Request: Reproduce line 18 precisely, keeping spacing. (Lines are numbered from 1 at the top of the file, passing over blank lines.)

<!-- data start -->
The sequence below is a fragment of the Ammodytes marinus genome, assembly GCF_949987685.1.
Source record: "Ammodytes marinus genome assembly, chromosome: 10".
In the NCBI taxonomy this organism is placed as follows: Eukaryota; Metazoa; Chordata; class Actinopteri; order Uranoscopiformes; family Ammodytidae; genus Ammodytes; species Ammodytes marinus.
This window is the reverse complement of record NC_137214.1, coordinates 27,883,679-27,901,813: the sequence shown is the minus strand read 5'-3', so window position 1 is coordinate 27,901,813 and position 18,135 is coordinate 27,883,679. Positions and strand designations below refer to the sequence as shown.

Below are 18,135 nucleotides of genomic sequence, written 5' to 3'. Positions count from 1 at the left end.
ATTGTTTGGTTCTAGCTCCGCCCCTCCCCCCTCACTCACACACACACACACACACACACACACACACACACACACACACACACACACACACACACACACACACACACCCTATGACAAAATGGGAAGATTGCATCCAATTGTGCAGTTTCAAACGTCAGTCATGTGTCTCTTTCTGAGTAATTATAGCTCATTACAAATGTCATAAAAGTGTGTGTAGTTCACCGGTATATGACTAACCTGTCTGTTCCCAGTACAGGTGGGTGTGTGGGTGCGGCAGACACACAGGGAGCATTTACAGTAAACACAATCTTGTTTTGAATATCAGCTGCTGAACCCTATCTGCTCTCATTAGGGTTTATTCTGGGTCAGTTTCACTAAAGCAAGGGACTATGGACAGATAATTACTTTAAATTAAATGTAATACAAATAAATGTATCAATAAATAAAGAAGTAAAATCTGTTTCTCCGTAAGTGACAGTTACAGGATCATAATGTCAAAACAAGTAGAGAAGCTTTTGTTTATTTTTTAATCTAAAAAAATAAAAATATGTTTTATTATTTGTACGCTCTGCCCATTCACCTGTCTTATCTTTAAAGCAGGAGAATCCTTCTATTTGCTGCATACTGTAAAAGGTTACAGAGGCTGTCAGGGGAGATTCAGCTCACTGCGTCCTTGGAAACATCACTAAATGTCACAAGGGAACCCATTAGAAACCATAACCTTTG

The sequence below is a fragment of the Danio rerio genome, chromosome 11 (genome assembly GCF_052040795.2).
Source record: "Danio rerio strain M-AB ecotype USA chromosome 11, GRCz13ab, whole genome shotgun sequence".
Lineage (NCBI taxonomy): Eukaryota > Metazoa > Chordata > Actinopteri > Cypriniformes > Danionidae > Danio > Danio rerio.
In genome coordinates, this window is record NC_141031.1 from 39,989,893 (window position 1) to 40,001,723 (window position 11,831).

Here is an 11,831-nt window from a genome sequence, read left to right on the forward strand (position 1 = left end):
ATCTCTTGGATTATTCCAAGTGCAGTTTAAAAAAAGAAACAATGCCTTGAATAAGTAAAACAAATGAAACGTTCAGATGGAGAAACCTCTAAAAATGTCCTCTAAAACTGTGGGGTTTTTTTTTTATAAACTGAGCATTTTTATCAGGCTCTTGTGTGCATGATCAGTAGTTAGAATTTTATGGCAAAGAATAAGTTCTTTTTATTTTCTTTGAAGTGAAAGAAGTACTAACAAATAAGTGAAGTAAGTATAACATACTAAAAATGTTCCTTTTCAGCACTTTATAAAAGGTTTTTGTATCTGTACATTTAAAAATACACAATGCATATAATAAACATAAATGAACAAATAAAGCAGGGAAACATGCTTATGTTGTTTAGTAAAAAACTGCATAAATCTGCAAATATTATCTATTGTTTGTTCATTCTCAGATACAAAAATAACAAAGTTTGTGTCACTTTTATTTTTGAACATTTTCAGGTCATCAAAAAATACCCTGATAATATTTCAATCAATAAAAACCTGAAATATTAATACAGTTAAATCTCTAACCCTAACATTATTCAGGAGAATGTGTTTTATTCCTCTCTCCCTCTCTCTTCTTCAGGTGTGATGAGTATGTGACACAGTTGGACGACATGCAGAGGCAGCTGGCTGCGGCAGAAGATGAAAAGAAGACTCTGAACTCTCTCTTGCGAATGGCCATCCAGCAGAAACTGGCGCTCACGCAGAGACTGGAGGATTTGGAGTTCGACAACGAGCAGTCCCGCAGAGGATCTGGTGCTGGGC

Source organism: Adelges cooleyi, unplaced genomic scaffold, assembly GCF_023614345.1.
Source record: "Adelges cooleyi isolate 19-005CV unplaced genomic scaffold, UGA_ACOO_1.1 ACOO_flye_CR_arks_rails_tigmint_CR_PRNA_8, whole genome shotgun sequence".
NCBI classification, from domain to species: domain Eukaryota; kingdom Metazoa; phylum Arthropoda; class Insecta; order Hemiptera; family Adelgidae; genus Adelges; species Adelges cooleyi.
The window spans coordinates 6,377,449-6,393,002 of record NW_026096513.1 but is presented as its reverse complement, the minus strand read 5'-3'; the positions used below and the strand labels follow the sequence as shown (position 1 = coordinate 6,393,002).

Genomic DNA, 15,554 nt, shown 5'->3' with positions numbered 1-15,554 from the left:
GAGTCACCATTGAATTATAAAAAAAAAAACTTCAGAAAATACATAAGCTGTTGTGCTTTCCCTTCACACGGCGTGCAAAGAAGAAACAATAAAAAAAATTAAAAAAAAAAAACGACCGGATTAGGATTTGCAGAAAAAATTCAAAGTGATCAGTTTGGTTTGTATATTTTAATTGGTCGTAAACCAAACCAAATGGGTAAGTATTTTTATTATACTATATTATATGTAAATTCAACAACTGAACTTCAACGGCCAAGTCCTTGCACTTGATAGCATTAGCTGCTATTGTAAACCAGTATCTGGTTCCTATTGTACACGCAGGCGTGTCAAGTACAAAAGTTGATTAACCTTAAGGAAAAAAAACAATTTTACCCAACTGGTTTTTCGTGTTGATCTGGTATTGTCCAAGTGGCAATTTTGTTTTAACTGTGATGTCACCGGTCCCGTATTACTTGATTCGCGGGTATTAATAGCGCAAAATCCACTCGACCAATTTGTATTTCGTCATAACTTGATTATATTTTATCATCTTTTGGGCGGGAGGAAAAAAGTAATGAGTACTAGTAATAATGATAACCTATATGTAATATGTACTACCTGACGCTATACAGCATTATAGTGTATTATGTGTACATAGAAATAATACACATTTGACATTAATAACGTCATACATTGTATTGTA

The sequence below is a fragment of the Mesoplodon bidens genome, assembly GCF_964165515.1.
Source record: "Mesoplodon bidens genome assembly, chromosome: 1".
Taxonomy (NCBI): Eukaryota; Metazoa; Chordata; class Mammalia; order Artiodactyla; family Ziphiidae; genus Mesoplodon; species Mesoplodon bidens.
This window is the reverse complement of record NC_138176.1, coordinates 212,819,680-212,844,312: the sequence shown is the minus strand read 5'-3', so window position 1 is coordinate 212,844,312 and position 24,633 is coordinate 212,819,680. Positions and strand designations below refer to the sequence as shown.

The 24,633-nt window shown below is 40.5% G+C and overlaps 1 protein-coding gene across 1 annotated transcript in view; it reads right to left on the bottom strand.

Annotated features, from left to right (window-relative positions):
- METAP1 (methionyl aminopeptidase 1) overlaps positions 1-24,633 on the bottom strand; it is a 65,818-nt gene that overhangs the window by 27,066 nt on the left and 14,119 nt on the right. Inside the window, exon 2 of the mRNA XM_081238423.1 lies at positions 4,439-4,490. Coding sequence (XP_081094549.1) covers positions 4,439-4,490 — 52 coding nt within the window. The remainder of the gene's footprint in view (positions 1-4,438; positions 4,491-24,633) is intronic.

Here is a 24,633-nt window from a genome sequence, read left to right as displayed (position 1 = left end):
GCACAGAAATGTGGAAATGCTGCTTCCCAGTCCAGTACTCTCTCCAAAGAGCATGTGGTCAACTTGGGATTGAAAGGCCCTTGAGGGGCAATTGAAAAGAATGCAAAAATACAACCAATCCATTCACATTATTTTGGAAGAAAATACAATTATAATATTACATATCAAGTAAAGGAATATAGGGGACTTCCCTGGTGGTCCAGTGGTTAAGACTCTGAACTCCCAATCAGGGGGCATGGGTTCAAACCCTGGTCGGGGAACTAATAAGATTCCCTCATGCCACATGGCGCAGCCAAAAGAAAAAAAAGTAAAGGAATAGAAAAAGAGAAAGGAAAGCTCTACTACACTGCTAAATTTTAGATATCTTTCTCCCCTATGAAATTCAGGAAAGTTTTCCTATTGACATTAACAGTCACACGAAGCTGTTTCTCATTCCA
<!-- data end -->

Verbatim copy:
GAGTCACCATTGAATTATAAAAAAAAAAACTTCAGAAAATACATAAGCTGTTGTGCTTTCCCTTCACACGGCGTGCAAAGAAGAAACAATAAAAAAAATTAAAAAAAAAAAACGACCGGATTAGGATTTGCAGAAAAAATTCAAAGTGATCAGTTTGGTTTGTATATTTTAATTGGTCGTAAACCAAACCAAATGGGTAAGTATTTTTATTATACTATATTATATGTAAATTCAACAACTGAACTTCAACGGCCAAGTCCTTGCACTTGATAGCATTAGCTGCTATTGTAAACCAGTATCTGGTTCCTATTGTACACGCAGGCGTGTCAAGTACAAAAGTTGATTAACCTTAAGGAAAAAAAACAATTTTACCCAACTGGTTTTTCGTGTTGATCTGGTATTGTCCAAGTGGCAATTTTGTTTTAACTGTGATGTCACCGGTCCCGTATTACTTGATTCGCGGGTATTAATAGCGCAAAATCCACTCGACCAATTTGTATTTCGTCATAACTTGATTATATTTTATCATCTTTTGGGCGGGAGGAAAAAAGTAATGAGTACTAGTAATAATGATAACCTATATGTAATATGTACTACCTGACGCTATACAGCATTATAGTGTATTATGTGTACATAGAAATAATACACATTTGACATTAATAACGTCATACATTGTATTGTA